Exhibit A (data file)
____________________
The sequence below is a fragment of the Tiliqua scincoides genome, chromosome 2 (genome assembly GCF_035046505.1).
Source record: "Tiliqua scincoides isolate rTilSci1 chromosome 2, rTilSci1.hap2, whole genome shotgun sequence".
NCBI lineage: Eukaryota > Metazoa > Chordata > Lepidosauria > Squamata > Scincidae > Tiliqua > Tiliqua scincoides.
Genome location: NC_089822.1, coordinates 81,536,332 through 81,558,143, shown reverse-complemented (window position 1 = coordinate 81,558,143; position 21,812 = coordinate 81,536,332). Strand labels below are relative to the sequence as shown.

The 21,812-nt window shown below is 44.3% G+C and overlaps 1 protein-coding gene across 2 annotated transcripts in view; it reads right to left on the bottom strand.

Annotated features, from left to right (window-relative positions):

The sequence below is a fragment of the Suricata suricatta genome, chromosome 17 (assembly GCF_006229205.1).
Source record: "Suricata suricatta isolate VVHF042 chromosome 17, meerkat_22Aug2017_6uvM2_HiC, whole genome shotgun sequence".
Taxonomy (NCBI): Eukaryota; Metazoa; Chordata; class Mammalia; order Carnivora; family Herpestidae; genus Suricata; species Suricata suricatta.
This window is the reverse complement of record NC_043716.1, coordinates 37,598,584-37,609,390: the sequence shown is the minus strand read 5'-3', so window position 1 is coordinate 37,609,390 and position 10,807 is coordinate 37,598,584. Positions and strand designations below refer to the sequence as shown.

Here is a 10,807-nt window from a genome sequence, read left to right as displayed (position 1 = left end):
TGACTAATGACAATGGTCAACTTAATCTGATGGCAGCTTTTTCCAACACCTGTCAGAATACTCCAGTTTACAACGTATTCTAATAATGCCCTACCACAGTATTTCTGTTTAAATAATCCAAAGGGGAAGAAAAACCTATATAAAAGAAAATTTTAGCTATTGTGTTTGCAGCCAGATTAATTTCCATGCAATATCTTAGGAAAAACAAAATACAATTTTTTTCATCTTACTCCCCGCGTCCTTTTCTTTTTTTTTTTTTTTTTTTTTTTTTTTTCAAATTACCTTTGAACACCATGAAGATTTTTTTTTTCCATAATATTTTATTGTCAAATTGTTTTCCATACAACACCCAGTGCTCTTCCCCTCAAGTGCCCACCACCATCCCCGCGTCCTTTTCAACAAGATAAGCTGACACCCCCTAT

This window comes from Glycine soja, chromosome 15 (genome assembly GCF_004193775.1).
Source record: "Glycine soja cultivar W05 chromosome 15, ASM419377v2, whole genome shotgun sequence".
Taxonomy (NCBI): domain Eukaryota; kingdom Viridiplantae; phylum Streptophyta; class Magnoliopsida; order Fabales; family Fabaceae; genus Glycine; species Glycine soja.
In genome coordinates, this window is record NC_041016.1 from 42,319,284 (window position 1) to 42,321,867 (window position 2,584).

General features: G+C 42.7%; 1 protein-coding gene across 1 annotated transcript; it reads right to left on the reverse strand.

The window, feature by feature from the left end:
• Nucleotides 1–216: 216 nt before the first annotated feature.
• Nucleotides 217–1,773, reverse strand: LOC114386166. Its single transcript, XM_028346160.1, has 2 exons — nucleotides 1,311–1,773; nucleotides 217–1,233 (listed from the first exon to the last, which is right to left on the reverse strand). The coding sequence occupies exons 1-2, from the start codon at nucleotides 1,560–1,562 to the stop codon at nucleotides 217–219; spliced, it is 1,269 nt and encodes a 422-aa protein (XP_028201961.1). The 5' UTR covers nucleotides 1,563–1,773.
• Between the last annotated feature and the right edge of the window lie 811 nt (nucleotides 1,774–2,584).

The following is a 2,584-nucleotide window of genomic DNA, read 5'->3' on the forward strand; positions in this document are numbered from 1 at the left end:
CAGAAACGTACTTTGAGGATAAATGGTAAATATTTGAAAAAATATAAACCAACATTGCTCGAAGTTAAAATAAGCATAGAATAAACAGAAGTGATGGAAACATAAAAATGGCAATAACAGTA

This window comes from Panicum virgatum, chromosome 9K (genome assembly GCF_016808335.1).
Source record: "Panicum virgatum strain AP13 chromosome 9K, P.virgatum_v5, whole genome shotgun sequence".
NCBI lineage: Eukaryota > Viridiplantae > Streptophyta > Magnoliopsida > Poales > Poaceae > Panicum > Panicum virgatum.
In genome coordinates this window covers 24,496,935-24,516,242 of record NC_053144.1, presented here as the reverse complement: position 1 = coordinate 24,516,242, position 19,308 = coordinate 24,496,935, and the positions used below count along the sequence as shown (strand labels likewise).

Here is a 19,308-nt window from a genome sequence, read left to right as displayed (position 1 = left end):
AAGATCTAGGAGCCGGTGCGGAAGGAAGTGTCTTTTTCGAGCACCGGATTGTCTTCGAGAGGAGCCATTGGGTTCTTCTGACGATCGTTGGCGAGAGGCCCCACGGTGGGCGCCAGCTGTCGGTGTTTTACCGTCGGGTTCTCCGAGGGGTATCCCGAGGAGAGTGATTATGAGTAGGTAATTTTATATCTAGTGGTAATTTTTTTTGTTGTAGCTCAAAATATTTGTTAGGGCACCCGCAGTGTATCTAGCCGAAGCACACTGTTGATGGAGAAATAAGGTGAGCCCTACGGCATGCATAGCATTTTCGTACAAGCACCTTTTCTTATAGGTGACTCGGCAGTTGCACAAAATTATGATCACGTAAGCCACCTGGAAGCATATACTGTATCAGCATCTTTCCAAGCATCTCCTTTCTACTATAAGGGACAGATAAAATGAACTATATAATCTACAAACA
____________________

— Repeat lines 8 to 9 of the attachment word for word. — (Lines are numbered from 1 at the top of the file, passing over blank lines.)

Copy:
Source record: "Suricata suricatta isolate VVHF042 chromosome 17, meerkat_22Aug2017_6uvM2_HiC, whole genome shotgun sequence".
Taxonomy (NCBI): Eukaryota; Metazoa; Chordata; class Mammalia; order Carnivora; family Herpestidae; genus Suricata; species Suricata suricatta.